Pat-Med Profiles of Courage

Rebecca Caron: Tourette Association of America

PMHS+junior%2C+Rebecca+Caron+is+a+student+advocate+for+the+TAA%2C+Tourette+Association+of+America.
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Pat-Med Profiles of Courage

PMHS junior, Rebecca Caron is a student advocate for the TAA, Tourette Association of America.

PMHS junior, Rebecca Caron is a student advocate for the TAA, Tourette Association of America.

Photo by Susan Caron

PMHS junior, Rebecca Caron is a student advocate for the TAA, Tourette Association of America.

Photo by Susan Caron

Photo by Susan Caron

PMHS junior, Rebecca Caron is a student advocate for the TAA, Tourette Association of America.

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Patchogue Medford High School student and youth ambassador for the Tourette Association of America (TAA), Rebecca Caron has spent the last year courageously making a difference in her community by giving talks across Long Island about Tourette’s syndrome. She was recently featured on News 12 Long Island for Making a Difference.

Rebecca’s main objective in giving these awareness speeches across Long Island is to be able to stop bullying, to be able to educate people, and to spread awareness. Rebecca was able to express to us how she is able to live each day with Tourette’s disease, stating: “It’s hard… but it’s about learning to make the best out of it.”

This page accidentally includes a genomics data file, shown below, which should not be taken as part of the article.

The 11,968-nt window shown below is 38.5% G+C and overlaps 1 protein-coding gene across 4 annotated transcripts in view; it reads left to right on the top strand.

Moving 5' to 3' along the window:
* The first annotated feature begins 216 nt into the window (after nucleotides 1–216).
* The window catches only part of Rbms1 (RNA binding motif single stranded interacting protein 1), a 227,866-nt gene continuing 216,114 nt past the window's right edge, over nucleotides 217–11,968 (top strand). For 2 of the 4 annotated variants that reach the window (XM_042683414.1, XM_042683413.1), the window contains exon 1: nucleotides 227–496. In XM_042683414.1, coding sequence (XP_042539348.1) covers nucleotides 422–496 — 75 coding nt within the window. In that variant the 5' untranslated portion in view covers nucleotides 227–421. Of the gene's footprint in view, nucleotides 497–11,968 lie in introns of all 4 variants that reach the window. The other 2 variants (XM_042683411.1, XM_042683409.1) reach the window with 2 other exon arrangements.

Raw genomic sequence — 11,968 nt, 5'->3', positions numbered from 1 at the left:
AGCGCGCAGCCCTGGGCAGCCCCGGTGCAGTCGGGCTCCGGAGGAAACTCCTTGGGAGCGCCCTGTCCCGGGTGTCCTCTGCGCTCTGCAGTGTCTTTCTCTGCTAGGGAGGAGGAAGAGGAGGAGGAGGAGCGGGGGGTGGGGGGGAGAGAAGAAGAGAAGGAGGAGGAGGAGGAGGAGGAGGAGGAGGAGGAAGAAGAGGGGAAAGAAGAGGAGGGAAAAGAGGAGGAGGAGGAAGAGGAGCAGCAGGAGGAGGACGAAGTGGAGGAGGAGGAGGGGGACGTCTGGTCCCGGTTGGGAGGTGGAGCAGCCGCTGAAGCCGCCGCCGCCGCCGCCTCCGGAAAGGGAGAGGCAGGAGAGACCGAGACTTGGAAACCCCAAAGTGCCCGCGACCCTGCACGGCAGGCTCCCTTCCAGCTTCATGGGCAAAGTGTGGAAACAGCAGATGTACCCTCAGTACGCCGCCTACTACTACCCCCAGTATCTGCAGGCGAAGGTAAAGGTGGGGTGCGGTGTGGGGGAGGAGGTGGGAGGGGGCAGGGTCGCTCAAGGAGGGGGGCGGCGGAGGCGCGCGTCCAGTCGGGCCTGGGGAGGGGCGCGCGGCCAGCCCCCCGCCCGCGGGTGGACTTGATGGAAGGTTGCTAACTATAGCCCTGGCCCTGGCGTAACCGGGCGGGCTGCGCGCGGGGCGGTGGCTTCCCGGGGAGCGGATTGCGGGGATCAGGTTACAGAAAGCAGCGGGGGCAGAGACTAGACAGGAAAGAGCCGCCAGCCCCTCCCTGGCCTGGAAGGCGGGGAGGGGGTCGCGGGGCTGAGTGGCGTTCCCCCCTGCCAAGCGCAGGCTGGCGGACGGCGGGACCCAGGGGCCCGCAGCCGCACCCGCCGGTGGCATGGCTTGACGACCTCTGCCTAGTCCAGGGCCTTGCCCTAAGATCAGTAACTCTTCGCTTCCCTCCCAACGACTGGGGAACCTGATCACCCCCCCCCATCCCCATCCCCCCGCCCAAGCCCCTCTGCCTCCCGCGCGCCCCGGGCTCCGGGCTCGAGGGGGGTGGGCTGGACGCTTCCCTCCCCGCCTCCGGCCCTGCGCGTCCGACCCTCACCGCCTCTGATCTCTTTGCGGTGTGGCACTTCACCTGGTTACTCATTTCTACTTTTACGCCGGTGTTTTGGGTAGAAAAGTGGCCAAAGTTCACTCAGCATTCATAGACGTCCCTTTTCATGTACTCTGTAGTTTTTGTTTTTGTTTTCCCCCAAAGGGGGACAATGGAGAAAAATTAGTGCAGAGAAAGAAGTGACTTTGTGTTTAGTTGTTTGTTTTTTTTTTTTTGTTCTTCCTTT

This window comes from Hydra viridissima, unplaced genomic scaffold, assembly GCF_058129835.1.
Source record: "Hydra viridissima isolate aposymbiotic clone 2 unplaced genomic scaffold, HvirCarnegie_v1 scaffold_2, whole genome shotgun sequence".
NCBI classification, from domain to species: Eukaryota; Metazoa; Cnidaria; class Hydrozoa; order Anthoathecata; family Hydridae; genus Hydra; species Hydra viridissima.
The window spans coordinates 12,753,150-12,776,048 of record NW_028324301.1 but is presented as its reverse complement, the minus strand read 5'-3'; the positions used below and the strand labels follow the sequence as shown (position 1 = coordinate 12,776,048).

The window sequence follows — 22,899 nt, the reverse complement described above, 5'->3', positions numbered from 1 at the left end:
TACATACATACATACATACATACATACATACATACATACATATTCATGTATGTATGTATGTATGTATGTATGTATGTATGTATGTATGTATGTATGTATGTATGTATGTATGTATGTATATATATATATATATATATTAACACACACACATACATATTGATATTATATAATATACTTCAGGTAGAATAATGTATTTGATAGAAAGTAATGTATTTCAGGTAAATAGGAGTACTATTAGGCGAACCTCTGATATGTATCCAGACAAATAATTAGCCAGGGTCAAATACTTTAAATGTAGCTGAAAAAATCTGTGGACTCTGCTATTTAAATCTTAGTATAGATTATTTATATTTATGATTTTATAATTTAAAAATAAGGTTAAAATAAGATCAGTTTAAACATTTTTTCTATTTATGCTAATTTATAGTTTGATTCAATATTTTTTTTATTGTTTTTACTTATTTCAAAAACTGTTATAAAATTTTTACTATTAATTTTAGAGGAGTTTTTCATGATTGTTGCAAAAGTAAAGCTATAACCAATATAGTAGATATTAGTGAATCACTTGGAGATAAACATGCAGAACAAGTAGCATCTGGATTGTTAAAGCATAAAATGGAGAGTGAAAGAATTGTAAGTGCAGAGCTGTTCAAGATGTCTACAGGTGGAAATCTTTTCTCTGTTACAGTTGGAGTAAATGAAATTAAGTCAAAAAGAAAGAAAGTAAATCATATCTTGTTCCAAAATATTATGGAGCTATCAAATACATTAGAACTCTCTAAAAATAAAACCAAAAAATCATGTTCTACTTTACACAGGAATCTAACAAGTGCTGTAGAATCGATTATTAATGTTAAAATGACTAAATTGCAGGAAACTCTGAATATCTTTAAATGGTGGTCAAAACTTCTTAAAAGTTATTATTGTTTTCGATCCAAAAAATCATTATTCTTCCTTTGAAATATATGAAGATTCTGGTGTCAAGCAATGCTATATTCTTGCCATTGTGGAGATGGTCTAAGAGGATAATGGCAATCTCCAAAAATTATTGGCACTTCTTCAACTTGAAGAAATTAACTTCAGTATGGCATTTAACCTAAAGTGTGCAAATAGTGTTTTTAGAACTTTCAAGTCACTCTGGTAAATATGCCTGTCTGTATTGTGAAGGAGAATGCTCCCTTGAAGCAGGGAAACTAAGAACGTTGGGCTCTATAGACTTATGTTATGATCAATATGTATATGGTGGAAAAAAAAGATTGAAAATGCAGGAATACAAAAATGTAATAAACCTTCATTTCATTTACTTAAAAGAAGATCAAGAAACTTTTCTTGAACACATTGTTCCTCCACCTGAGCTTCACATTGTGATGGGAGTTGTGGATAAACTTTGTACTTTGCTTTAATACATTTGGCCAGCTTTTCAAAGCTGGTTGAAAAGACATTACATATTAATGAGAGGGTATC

It is because of her optimistic view that Rebecca is able to educate and help similar individuals who live with Tourette’s disease, stating: “Making a person know why they are a certain way.” No doubt many have benefited from these awareness speeches given. She continues to express that through these talks given to high school students, middle school, and occasionally college students. Many have become aware of Tourette’s disease and its effects, and have become less inclined to judge and bully people because they act in a certain way.

She concludes by saying: “Don’t limit people who are different from anyone else.” Truly then, Rebecca along with many other youth ambassadors to the TAA have and continue to make a greater impact on the communities around them, and helping many to become aware of Tourette’s disease.

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